Apr, 7, 2015

Why Do Beverage Companies Keep Sending Shit Into Space?

The human payload aboard its Earth-orbit mission gives Red bull a leg up in the increasingly crowded "space soda" market.
   
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04/07/2015

Why Do Beverage Companies Keep Sending Shit Into Space?

by William Rauscher

Red Bull. Jose Cuervo. Ardbeg Whiskey. Pocari Sweat. What do these four large beverage companies have in common? They’re all part of a new wave of grand-scaled stunt marketing that uses outer space as a billboard. Red Bull sent skydiver Felix Baumgartner to the edge of the Earth’s atmosphere and had him jump off. Jose Cuervo chilled its namesake in space in honor of “Frozen Margarita Day.” Arbeg Whiskey sent its herbs into orbit as part of an “experiment.” And Pocari Sweat plans to be the first beverage on the moon.

The territory of Earth orbit doesn’t belong to NASA anymore, or any other national space agency. As technology advances, access to this realm is increasingly only a question of money: the idea that outer space is “open source” might really mean that it’s simply “open” to the fattest wallet. Fifty years ago, you had to have an entire nation behind you to reach the stars: now you just need the capital and the desire to have everyone on planet Earth know about your product.

What does it mean to live in a world where a soft drink can explore the moon? Where are the burgers, the athletic shoes, the insurance companies?

In a capitalist economy that’s fueled by relentless novelty, companies are in constant need to stand out, to make noise, to make themselves heard above the din, the steady white noise of consumer culture. Then add to the mix the challenges of connecting with customers in a digital world, where it’s the customers who hold the power, who can change the channel, close the tab, delete the message, the instant they’re bored, distracted or turned off.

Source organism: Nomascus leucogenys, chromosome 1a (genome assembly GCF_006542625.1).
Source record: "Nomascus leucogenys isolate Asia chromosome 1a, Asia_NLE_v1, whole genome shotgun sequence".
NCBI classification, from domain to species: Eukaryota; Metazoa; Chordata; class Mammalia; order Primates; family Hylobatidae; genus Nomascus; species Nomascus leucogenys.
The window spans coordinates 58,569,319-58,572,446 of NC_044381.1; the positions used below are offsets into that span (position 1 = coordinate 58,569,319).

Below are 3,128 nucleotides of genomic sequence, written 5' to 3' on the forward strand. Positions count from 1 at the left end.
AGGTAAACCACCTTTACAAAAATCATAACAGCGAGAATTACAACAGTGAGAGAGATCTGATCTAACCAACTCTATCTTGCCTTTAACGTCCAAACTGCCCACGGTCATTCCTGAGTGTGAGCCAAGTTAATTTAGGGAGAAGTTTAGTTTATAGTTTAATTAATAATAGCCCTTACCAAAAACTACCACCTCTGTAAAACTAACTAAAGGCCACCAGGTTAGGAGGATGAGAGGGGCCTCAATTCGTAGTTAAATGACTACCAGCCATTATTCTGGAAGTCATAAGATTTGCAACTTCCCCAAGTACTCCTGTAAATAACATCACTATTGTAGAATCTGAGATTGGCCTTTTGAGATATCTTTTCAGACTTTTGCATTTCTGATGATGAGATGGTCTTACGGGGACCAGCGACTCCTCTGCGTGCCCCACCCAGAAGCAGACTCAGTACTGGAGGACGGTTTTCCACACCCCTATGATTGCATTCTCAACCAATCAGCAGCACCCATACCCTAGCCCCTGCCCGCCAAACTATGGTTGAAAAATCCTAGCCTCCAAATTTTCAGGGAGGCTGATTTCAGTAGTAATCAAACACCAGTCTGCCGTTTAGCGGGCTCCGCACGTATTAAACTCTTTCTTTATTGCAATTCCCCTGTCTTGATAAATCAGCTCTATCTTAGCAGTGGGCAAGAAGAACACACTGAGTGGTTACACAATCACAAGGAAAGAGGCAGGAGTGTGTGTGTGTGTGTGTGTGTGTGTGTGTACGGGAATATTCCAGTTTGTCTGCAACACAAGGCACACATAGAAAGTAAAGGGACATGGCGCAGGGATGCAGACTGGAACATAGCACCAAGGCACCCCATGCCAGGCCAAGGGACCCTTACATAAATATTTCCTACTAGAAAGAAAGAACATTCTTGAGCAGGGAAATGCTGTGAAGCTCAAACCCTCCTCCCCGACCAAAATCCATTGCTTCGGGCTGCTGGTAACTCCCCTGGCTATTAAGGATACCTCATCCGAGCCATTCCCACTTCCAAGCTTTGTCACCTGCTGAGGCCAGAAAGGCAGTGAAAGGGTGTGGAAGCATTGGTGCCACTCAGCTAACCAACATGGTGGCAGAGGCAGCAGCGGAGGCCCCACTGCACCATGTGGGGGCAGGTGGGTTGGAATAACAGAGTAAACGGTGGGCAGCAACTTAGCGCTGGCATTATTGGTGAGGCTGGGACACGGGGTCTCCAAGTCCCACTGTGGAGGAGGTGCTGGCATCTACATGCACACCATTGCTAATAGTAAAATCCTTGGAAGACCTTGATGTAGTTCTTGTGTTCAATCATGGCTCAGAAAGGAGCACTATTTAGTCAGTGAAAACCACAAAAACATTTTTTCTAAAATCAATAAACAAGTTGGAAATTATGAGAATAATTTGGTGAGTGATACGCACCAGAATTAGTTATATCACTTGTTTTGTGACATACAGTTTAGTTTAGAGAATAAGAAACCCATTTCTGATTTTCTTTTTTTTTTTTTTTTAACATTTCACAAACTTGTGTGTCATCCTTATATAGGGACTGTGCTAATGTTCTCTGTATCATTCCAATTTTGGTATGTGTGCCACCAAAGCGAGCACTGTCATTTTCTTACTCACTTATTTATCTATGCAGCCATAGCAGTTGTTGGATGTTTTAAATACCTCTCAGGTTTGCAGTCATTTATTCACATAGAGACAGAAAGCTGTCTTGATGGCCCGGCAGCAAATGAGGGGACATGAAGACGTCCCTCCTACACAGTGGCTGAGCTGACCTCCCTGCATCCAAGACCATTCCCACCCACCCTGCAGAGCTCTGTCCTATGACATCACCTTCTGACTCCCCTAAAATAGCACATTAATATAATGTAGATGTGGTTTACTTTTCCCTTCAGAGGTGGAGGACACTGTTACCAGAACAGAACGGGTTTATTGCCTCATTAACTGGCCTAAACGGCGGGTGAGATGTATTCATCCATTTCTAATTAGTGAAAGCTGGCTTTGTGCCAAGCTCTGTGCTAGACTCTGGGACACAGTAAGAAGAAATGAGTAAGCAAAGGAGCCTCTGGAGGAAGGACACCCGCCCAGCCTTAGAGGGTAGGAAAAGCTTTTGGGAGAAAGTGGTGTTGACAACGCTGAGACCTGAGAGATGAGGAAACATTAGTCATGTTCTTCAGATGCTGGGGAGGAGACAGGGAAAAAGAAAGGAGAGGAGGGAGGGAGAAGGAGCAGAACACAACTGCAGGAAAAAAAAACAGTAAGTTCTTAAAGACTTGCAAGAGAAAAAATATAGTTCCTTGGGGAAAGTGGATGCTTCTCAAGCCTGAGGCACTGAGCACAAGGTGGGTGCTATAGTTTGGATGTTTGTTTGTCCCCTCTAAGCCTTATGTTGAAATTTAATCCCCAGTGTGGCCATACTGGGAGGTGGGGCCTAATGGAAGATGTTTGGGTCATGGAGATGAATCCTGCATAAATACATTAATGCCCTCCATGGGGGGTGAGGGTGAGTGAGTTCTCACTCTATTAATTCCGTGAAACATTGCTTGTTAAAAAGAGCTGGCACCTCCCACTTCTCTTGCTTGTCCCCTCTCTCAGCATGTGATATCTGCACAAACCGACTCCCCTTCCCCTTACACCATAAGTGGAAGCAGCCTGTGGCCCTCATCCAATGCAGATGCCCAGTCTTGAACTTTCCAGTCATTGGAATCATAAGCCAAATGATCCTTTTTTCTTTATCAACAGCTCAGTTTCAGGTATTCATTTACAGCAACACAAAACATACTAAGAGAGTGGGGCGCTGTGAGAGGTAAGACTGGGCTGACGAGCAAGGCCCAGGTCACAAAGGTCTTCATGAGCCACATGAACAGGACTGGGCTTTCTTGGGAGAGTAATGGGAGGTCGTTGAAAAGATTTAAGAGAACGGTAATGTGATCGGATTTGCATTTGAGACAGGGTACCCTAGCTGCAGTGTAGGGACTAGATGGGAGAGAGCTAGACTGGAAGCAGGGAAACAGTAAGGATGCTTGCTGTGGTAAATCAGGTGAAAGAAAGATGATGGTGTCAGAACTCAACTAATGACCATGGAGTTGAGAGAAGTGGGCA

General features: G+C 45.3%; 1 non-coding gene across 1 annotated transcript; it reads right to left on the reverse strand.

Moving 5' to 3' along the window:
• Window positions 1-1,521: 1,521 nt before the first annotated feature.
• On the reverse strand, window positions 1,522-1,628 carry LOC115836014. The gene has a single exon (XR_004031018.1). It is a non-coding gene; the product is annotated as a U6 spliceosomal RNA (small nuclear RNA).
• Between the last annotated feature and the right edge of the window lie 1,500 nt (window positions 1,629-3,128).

The result is that brands are increasingly encouraged to stand for something. Long-term relationships with customers are what counts, so a brand has to be about a bigger, more inspiring idea than simply the latest, nicest-looking widget. For example, Coke’s marketing efforts want you to believe that the brand isn’t about a sugary drink, it’s about opening happiness and erasing negativity.

The territory of Earth orbit doesn’t belong to NASA anymore, or any other national space agency. As technology advances, access to this realm is increasingly only a question of money: the idea that outer space is “open source” might really mean that it’s simply “open” to the fattest wallet.

In the digitized, globalized 21st century, a brand doesn’t want to sell a product, it wants to inspire a planet. Japanese beverage company Pocari Sweat, to take the most hyperbolic example, is about inspiring the planet through a marketing campaign / space mission that will send children’s dreams to the moon. This entails lasering the content of each dream onto a metal disc, in an overt echo of the “golden records” aboard NASA’s voyager probes.

Yet it remains unclear why it’s specifically beverage companies that, so far, have taken such a decisive lead in commercializing space. What does it mean to live in a world where a soft drink can explore the moon? Where are the burgers, the athletic shoes, the insurance companies? Perhaps the refreshments got there first because they rely on more on over-the-top PR efforts to stand out from the crowd. Or perhaps, it’s only a matter of time before Earth’s orbit is a traffic jam of guerrilla marketing, real-time stunts and “inspiring” campaigns for the whole world to see.